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Mol Cell Biol. 1989 Nov;9(11):5022-33.

A new myocyte-specific enhancer-binding factor that recognizes a conserved element associated with multiple muscle-specific genes.

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Department of Biochemistry and Molecular Biology, University of Texas, M.D. Anderson Cancer Center, Houston 77030.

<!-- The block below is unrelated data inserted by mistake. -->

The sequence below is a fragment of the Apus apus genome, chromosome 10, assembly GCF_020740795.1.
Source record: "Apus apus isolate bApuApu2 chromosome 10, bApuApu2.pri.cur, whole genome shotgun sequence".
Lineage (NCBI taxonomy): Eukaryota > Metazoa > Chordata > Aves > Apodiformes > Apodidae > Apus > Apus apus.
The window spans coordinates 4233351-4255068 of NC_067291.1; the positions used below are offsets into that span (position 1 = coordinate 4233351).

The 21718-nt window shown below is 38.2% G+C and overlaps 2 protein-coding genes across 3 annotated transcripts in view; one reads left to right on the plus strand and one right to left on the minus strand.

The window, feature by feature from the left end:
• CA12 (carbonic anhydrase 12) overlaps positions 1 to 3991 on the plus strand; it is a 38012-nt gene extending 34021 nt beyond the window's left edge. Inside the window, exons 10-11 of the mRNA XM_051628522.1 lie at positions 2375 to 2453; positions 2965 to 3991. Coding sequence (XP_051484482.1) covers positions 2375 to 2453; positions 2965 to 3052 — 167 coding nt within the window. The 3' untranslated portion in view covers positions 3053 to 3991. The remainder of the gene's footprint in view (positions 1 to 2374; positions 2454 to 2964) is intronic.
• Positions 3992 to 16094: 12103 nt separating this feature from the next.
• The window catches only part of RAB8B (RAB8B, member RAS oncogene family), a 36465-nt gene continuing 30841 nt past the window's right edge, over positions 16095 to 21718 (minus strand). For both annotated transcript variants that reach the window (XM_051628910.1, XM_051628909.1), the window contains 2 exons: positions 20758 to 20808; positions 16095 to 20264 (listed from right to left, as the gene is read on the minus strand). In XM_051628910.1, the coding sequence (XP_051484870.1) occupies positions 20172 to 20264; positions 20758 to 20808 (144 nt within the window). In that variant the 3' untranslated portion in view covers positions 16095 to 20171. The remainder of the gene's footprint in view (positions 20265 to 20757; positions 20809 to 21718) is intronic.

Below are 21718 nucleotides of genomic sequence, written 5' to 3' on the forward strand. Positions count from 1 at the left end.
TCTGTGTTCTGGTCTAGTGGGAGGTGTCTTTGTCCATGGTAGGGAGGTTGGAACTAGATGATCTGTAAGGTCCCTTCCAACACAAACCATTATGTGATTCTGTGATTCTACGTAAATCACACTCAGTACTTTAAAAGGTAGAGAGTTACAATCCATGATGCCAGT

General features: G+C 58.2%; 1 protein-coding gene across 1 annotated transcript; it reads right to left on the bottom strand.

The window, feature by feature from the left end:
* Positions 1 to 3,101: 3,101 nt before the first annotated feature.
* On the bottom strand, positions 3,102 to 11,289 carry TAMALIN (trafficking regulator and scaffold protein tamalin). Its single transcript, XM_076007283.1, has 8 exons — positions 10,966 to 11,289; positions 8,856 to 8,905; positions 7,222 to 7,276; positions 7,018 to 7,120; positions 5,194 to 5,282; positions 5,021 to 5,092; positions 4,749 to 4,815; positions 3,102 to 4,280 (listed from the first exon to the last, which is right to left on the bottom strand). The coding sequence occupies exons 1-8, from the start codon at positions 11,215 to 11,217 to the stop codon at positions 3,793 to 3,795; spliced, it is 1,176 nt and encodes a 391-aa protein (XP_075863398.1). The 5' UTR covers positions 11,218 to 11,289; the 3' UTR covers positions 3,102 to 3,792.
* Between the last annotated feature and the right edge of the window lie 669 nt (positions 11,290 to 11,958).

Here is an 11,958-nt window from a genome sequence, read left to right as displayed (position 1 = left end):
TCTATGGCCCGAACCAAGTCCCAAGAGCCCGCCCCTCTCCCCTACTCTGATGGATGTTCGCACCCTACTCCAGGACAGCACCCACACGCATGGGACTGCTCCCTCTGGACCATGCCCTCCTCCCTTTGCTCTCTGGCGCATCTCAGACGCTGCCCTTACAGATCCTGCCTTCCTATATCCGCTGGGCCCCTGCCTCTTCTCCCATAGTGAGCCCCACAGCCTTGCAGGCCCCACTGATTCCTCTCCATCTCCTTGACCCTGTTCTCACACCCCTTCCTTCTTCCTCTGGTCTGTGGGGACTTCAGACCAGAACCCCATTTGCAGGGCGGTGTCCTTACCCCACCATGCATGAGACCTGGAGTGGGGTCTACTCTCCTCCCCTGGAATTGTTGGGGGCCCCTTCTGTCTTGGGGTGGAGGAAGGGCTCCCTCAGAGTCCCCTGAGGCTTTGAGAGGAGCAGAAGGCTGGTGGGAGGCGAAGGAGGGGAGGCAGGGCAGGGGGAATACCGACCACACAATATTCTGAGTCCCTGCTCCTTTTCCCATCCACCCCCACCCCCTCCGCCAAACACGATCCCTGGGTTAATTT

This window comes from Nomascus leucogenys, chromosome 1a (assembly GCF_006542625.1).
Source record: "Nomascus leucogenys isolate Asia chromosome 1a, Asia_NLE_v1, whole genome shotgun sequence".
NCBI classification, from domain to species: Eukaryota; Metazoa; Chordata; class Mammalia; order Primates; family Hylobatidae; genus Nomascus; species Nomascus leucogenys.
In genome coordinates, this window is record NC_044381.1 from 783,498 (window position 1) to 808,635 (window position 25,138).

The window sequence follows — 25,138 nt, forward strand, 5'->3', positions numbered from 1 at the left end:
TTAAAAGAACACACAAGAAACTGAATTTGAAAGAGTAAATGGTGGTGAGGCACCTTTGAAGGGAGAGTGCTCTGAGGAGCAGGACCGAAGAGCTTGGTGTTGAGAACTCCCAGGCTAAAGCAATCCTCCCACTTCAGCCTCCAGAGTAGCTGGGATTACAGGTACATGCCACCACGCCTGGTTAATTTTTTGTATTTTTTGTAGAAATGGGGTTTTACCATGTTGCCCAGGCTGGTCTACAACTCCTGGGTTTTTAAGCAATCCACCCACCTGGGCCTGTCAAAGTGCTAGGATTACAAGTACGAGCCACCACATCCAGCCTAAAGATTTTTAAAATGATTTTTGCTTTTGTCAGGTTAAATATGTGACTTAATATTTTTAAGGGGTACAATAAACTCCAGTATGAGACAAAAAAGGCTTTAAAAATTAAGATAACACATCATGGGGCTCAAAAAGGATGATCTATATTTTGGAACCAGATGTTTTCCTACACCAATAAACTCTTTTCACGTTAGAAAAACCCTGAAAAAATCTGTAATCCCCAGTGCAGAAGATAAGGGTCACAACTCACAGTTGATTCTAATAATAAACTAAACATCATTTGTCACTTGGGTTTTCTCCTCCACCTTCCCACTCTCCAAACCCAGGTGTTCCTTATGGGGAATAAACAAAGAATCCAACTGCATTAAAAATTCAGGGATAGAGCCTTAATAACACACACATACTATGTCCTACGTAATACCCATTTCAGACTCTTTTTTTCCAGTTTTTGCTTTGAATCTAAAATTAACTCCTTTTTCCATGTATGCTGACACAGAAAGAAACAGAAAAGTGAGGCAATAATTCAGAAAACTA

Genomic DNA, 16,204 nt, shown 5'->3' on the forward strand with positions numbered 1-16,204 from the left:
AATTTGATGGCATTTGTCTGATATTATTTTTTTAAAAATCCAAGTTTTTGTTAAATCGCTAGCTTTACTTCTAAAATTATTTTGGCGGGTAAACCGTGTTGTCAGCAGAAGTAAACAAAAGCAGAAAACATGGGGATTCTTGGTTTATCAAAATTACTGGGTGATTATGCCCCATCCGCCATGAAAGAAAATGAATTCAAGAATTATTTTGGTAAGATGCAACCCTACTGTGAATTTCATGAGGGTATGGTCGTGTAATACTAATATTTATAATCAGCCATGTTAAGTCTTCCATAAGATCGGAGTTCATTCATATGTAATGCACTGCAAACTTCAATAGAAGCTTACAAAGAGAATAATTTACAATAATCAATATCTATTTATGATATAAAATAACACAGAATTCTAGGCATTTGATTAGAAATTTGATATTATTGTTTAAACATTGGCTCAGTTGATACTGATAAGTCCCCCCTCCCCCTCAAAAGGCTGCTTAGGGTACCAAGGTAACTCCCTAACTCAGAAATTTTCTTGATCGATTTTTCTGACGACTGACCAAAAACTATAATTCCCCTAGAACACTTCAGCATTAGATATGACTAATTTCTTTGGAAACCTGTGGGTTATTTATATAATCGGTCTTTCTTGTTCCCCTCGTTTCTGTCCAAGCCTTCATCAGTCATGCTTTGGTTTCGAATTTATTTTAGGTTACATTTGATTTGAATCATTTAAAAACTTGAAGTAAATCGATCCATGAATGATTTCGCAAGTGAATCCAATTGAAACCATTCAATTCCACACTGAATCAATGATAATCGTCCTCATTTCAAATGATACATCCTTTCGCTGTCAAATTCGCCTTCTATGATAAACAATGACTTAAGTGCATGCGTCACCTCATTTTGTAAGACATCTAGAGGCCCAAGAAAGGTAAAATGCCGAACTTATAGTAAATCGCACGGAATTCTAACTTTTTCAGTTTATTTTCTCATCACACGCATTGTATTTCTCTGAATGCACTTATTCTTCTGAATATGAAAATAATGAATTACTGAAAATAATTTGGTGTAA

Exposure of skeletal myoblasts to growth factor-deficient medium results in transcriptional activation of muscle-specific genes, including the muscle creatine kinase gene (mck). Tissue specificity, developmental regulation, and high-level expression of mck are conferred primarily by a muscle-specific enhancer located between base pairs (bp) -1350 and -1048 relative to the transcription initiation site (E. A. Sternberg, G. Spizz, W. M. Perry, D. Vizard, T. Weil, and E. N. Olson, Mol. Cell. Biol. 8:2896-2909, 1988). To begin to define the regulatory mechanisms that mediate the selective activation of the mck enhancer in differentiating muscle cells, we have further delimited the boundaries of this enhancer and analyzed its interactions with nuclear factors from a variety of myogenic and nonmyogenic cell types. Deletion mutagenesis showed that the region between 1,204 and 1,095 bp upstream of mck functions as a weak muscle-specific enhancer that is dependent on an adjacent enhancer element for strong activity. This adjacent activating element does not exhibit enhancer activity in single copy but acts as a strong enhancer when multimerized. Gel retardation assays combined with DNase I footprinting and diethyl pyrocarbonate interference showed that a nuclear factor from differentiated C2 myotubes and BC3H1 myocytes recognized a conserved A + T-rich sequence within the peripheral activating region. This myocyte-specific enhancer-binding factor, designated MEF-2, was undetectable in nuclear extracts from C2 or BC3H1 myoblasts or several nonmyogenic cell lines. MEF-2 was first detectable within 2 h after exposure of myoblasts to mitogen-deficient medium and increased in abundance for 24 to 48 h thereafter. The appearance of MEF-2 required ongoing protein synthesis and was prevented by fibroblast growth factor and type beta transforming growth factor, which block the induction of muscle-specific genes. A myoblast-specific factor that is down regulated within 4 h after removal of growth factors was also found to bind to the MEF-2 recognition site. A 10-bp sequence, which was shown by DNase I footprinting and diethyl pyrocarbonate interference to interact directly with MEF-2, was identified within the rat and human mck enhancers, the rat myosin light-chain (mlc)-1/3 enhancer, and the chicken cardiac mlc-2A promoter. Oligomers corresponding to the region of the mlc-1/3 enhancer, which encompasses this conserved sequence, bound MEF-2 and competed for its binding to the mck enhancer. These results thus provide evidence for a novel myocyte-specific enhancer-binding factor, MEF-2, that is expressed early in the differentiation program and is suppressed by specific polypeptide growth factors. The ability of MEF-2 to recognize conserved activating elements associated with multiple-specific genes suggests that this factor may participate in the coordinate regulation of genes during myogenesis.

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